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Traditional approaches to coding interactive programs, even literate programming, suffer from the problem of focusing on what the computer will do, not what the user wants it to do. The algorithmic code is primary and any documentation secondary, especially user documentation. Help facilities appear to be added as an almost independent exercise. We can solve this problem by focusing on the user documentation and regarding the algorithmic code as a mere adjunct. The production of an interactive program should start with the user documentation, with the majority of effort spent on developing and refining that documentation and its structure. Developers should add algorithmic code for any program module only after its documentation is complete and all parties have tested and agreed to it. This perspicuous programming approach seeks to produce programs for the user that are as unenigmatic as possible. With a touch of blithely false etymology, we could call this igmatic programming instead. Take your pick.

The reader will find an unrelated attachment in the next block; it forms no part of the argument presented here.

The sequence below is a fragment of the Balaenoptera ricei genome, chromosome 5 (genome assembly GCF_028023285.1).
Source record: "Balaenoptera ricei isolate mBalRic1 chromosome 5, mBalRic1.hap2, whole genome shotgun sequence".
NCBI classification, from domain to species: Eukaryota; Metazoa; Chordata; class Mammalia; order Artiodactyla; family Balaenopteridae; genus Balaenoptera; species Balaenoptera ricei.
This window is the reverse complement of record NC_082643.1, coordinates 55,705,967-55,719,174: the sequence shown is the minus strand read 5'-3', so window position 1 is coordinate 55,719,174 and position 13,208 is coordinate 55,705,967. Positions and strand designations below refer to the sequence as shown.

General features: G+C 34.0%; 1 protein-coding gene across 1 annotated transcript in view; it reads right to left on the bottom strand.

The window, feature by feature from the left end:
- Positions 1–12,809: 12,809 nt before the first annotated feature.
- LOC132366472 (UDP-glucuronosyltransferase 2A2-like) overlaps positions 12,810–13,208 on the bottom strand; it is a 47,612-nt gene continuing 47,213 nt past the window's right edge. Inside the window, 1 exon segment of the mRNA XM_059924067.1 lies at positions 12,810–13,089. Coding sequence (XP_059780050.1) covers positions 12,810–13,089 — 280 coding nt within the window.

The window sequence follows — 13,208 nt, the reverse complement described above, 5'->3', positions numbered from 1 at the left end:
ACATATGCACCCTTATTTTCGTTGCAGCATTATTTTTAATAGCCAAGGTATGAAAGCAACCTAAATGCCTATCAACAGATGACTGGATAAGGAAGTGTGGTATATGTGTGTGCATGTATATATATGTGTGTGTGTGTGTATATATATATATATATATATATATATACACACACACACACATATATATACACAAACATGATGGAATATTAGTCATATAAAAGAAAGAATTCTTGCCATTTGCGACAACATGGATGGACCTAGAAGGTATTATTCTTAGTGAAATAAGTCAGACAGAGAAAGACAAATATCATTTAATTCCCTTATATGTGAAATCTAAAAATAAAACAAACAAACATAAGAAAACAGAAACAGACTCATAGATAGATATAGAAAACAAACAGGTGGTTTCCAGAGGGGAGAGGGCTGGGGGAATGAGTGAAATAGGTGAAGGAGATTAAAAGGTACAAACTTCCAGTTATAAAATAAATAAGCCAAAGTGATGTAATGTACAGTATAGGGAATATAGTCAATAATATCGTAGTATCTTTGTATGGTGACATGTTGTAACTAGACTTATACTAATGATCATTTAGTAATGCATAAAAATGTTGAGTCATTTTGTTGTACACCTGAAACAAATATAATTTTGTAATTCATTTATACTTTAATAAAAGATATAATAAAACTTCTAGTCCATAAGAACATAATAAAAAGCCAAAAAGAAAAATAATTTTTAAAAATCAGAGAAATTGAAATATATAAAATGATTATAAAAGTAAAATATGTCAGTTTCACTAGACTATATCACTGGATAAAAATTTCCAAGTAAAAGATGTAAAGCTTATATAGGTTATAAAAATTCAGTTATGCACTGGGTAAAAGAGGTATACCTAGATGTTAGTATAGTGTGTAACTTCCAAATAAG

Date of Publication: April 2003